It was a lovely three days spent doing many varied and some ODD things. We had a challenge race with another team to find a corn field, swimming pool, a school, taxi cab, a mother with a baby on her back and several other wacky things.  We had to wear a mask which was supplied, and take selfies with all of us, (four people) in the photos.  The Ghanaian people were staring at the four crazy old Obruni people running around trying to do all of the challenges.  It was much fun and I was grateful we weren’t arrested for being completely balmy. We were teamed up with Elder and Sister Schow who are the Office missionary couple.  They are great sports and we all laughed a lot.
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Swimming pool at a hotel.
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Outside a school
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Mother with a baby on her back carrying a parcel on her head.  Two other random people jumped into the photo as it was being taken.
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Another great,  and not so balmy activity, was having a pedicure with all of the sisters at a new state of the art mall which had opened recently in Kumasi. In the chair beside me is Sister Renfroe who kept giggling as the chair was vibrating and the beautician was tickling her feet.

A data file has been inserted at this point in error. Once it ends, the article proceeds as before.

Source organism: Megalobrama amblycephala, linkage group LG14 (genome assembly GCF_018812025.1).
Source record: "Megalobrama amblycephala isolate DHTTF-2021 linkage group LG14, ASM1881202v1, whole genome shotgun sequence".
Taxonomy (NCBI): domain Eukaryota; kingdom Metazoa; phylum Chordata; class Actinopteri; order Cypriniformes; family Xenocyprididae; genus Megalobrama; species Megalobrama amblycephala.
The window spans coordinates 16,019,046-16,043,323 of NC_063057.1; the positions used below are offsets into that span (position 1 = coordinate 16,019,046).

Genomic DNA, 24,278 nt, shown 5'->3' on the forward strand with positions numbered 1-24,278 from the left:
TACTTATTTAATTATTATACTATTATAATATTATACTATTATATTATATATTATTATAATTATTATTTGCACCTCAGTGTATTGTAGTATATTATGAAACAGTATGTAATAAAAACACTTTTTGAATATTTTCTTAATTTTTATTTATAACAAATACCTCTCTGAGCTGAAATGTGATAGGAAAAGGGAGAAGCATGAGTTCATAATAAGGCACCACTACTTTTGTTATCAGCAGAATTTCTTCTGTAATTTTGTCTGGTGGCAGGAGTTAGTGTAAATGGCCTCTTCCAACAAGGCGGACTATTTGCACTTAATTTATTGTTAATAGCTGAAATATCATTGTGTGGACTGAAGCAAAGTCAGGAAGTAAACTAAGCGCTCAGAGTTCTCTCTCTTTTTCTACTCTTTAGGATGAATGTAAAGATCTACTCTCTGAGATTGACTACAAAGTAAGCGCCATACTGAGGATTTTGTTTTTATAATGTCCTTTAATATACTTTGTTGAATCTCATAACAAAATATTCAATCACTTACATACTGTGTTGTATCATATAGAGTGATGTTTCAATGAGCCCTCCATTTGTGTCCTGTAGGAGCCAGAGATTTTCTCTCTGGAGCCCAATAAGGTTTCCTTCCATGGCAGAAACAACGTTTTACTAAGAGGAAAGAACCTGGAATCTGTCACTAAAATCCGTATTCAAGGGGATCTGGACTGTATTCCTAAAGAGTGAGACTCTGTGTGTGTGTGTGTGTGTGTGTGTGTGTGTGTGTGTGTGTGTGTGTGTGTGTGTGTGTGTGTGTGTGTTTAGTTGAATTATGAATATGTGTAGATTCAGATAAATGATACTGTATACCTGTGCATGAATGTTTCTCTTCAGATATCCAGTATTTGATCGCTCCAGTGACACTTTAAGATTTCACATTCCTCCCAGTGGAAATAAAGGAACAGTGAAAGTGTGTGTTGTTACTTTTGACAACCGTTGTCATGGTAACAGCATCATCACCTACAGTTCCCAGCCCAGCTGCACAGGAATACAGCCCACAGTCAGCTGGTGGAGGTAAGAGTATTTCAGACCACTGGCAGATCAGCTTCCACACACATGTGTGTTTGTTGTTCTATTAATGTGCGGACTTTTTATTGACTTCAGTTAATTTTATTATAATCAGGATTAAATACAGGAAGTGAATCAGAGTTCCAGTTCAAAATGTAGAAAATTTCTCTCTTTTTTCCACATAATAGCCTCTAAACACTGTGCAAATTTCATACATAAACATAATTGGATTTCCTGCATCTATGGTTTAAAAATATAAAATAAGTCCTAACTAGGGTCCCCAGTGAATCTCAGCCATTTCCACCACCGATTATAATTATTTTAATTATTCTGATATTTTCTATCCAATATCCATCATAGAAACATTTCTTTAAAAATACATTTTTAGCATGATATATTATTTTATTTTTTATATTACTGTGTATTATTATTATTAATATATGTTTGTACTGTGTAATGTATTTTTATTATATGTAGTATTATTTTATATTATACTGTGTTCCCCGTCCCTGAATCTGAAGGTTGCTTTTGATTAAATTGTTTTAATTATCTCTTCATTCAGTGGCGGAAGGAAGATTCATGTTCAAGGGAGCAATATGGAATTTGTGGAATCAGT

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We all went to the cultural centre for retail therapy. Left in the picture is Sister Dearing the mission nurse. Sister Cosgrave is centre, on her left is Sister Renfroe, my head, and then Sister Schow is on the far right.  The Ghanaian girl behind Sister Cosgraves lives in Utah.  She has just completed an MA. in voice and performance and was organising a choir to sing the Messiah at Christmas time in Kumasi. We meet her at one of the stalls.  The man on the left was a doctor at a huge hospital in Kumasi and was in the choir that was being formed as were the two other Ghanaian men.
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The senior couples in the Kumasi, Ghana Mission.